Black and Brown communities have long been plagued by the same oppressive tactics of disenfranchisement, violence, and criminalization of their identities. We live side by side, going to the same schools, going to the same grocery store, working the same jobs. Our struggles are similar and yet often we are bystanders rather than active in solidarity. This is not accidental, historically and culturally carrying over to the present day; communities of color have been divided and pitted against each other as a means of control.
Growing up Latinx, there are subtle and explicit ways in which I was socialized to be anti-black. Whether it was family members that complained that their Black coworkers weren’t pulling their weight or even in dating the phrase “mejorar la Raza” literally means make the race better by marrying whiter. Not to mention external forces in mainstream media that bombard the psyche with stereotypes.
Living and growing up side by side with Black people in a diverse community like Sacramento, meant that I have always had friends that were Black for as long as I could remember. And its easy when you have friends that are Black to feel a sense of exemption from the racism that swirls around us. Yet the real test of our friendships, of our values, of our love of people is where we stand when times get tough; our capacity to empathize and show up for each other.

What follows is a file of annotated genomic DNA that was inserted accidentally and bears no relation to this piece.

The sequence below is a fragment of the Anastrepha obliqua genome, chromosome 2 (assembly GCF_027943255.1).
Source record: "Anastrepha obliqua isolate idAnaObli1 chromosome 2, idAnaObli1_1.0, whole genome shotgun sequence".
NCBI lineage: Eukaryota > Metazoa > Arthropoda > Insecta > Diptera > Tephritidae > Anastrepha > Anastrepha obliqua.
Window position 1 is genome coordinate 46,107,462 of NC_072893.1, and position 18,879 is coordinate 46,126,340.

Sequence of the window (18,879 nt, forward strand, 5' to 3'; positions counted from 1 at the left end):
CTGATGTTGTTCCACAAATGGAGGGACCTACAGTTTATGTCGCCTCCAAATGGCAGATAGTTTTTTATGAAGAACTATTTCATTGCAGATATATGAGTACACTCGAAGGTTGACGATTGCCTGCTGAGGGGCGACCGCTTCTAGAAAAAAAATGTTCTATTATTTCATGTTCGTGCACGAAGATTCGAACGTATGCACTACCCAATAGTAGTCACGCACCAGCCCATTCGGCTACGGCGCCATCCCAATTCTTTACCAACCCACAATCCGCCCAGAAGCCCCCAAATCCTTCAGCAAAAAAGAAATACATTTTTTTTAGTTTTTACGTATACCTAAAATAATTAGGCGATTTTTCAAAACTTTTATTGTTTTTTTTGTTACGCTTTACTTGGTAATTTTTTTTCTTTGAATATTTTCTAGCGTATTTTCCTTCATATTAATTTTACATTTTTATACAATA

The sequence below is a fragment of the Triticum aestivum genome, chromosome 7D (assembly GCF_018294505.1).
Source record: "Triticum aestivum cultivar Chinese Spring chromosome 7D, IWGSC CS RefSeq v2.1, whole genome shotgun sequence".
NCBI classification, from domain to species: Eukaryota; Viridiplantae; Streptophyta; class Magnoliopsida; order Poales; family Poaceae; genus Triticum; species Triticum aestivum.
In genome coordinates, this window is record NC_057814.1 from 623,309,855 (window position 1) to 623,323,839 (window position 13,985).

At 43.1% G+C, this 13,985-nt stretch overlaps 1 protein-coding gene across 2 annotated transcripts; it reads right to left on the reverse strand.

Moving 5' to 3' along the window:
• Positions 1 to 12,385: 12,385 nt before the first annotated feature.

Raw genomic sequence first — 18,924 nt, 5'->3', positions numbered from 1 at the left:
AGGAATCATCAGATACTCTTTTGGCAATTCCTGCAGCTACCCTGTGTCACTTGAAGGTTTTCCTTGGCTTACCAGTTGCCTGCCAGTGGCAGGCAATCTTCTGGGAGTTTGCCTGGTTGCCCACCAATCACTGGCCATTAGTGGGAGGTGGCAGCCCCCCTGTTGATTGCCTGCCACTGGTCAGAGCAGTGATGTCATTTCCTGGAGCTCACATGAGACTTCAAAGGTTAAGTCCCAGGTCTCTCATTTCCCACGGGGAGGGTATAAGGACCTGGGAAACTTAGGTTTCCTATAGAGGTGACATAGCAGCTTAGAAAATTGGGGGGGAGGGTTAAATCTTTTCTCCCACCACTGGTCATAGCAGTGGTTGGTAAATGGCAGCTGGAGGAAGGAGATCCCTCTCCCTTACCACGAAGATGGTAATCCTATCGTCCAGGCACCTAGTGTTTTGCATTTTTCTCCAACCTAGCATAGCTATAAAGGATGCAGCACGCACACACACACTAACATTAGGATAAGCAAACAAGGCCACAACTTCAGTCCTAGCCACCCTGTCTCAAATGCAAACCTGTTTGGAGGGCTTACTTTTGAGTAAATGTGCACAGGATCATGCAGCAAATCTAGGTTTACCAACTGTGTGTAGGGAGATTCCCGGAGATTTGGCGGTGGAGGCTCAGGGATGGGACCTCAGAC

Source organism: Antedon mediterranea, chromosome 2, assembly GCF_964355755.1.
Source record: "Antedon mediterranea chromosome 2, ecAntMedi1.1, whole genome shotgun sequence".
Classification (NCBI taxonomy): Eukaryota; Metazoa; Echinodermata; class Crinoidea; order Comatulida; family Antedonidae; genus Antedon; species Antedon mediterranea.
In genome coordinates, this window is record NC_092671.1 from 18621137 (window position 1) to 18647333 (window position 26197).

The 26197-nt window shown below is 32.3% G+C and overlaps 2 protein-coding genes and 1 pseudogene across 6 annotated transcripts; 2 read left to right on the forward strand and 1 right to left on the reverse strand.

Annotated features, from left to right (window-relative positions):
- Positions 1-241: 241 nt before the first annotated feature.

Our reactions to the live action anti-blackness we witness tell the truth. When there is police brutality, do we shrug our shoulders and ask why they had x in their hand? Do we take to the streets and console crying mothers who will never again see their sons? When a coworker get passed over for a promotion or is put down in a meeting, do I stick my neck out for them or stay silent to avoid rocking the boat?
There are risks to solidarity, of being seen as a trouble maker, perceived loss of status and or being called overly sensitive. In a systemic racism, there are rewards for compliance, to being a bystander, to turning a blind eye, to mimic and be in proximity to whiteness. In essence to be a token, is to subscribe to the ideologies of whiteness, even to the detriment of communities of color. And often non-black people of color choose to be a bystander out of sheer survival. This how systemic racism continues to thrive as an environment in which we ignore history and its implications that play out in the day to day in the lives of Black & Brown people.
We can do better, I can do better. We do not have to resign ourselves to apathy but rather we can choose to live out a life that values others enough to take on their struggles as our own. While I may never know what its like to walk this earth as Black person, I can hold space for the pain, the anger, and show up for people. Because today its for you, tomorrow for me.